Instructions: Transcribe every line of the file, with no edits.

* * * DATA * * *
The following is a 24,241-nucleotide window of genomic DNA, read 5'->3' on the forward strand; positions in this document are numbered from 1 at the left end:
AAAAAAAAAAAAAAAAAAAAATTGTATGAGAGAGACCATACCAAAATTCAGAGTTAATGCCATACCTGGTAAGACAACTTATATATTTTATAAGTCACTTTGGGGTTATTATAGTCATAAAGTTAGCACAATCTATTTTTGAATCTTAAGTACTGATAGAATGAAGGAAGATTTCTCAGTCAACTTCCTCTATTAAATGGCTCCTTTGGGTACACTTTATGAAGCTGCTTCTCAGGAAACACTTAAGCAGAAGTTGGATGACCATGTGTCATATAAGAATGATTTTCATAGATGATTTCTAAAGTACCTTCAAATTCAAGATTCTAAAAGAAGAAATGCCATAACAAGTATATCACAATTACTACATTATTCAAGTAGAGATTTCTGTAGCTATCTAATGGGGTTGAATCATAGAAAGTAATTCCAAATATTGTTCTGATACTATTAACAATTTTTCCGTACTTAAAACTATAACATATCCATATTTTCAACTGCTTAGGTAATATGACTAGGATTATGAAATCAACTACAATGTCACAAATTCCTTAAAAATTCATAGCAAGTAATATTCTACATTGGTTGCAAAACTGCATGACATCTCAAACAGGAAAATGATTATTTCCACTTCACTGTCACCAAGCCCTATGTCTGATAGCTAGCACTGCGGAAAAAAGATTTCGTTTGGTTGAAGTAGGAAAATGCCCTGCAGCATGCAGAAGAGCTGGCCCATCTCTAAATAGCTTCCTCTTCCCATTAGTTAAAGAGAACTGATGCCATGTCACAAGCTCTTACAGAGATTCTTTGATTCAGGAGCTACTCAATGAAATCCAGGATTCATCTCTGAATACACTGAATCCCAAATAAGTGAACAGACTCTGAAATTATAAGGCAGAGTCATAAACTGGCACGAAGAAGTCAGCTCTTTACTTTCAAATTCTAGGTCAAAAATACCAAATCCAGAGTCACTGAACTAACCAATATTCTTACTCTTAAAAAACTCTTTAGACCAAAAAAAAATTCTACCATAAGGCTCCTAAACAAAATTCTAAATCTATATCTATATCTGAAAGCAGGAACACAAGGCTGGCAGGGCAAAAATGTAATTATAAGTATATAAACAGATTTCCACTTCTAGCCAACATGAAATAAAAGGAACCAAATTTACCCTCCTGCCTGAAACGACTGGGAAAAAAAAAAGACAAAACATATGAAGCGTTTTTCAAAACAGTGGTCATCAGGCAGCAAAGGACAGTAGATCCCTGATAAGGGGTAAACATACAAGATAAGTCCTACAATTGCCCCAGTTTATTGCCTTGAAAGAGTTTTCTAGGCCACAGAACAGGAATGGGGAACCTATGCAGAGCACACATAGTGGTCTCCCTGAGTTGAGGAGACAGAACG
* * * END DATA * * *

The following is a 24,241-nucleotide window of genomic DNA, read 5'->3' on the forward strand; positions in this document are numbered from 1 at the left end:
AAAAAAAAAAAAAAAAAAAAATTGTATGAGAGAGACCATACCAAAATTCAGAGTTAATGCCATACCTGGTAAGACAACTTATATATTTTATAAGTCACTTTGGGGTTATTATAGTCATAAAGTTAGCACAATCTATTTTTGAATCTTAAGTACTGATAGAATGAAGGAAGATTTCTCAGTCAACTTCCTCTATTAAATGGCTCCTTTGGGTACACTTTATGAAGCTGCTTCTCAGGAAACACTTAAGCAGAAGTTGGATGACCATGTGTCATATAAGAATGATTTTCATAGATGATTTCTAAAGTACCTTCAAATTCAAGATTCTAAAAGAAGAAATGCCATAACAAGTATATCACAATTACTACATTATTCAAGTAGAGATTTCTGTAGCTATCTAATGGGGTTGAATCATAGAAAGTAATTCCAAATATTGTTCTGATACTATTAACAATTTTTCCGTACTTAAAACTATAACATATCCATATTTTCAACTGCTTAGGTAATATGACTAGGATTATGAAATCAACTACAATGTCACAAATTCCTTAAAAATTCATAGCAAGTAATATTCTACATTGGTTGCAAAACTGCATGACATCTCAAACAGGAAAATGATTATTTCCACTTCACTGTCACCAAGCCCTATGTCTGATAGCTAGCACTGCGGAAAAAAGATTTCGTTTGGTTGAAGTAGGAAAATGCCCTGCAGCATGCAGAAGAGCTGGCCCATCTCTAAATAGCTTCCTCTTCCCATTAGTTAAAGAGAACTGATGCCATGTCACAAGCTCTTACAGAGATTCTTTGATTCAGGAGCTACTCAATGAAATCCAGGATTCATCTCTGAATACACTGAATCCCAAATAAGTGAACAGACTCTGAAATTATAAGGCAGAGTCATAAACTGGCACGAAGAAGTCAGCTCTTTACTTTCAAATTCTAGGTCAAAAATACCAAATCCAGAGTCACTGAACTAACCAATATTCTTACTCTTAAAAAACTCTTTAGACCAAAAAAAAATTCTACCATAAGGCTCCTAAACAAAATTCTAAATCTATATCTATATCTGAAAGCAGGAACACAAGGCTGGCAGGGCAAAAATGTAATTATAAGTATATAAACAGATTTCCACTTCTAGCCAACATGAAATAAAAGGAACCAAATTTACCCTCCTGCCTGAAACGACTGGGAAAAAAAAAAGACAAAACATATGAAGCGTTTTTCAAAACAGTGGTCATCAGGCAGCAAAGGACAGTAGATCCCTGATAAGGGGTAAACATACAAGATAAGTCCTACAATTGCCCCAGTTTATTGCCTTGAAAGAGTTTTCTAGGCCACAGAACAGGAATGGGGAACCTATGCAGAGCACACATAGTGGTCTCCCTGAGTTGAGGAGACAGAACG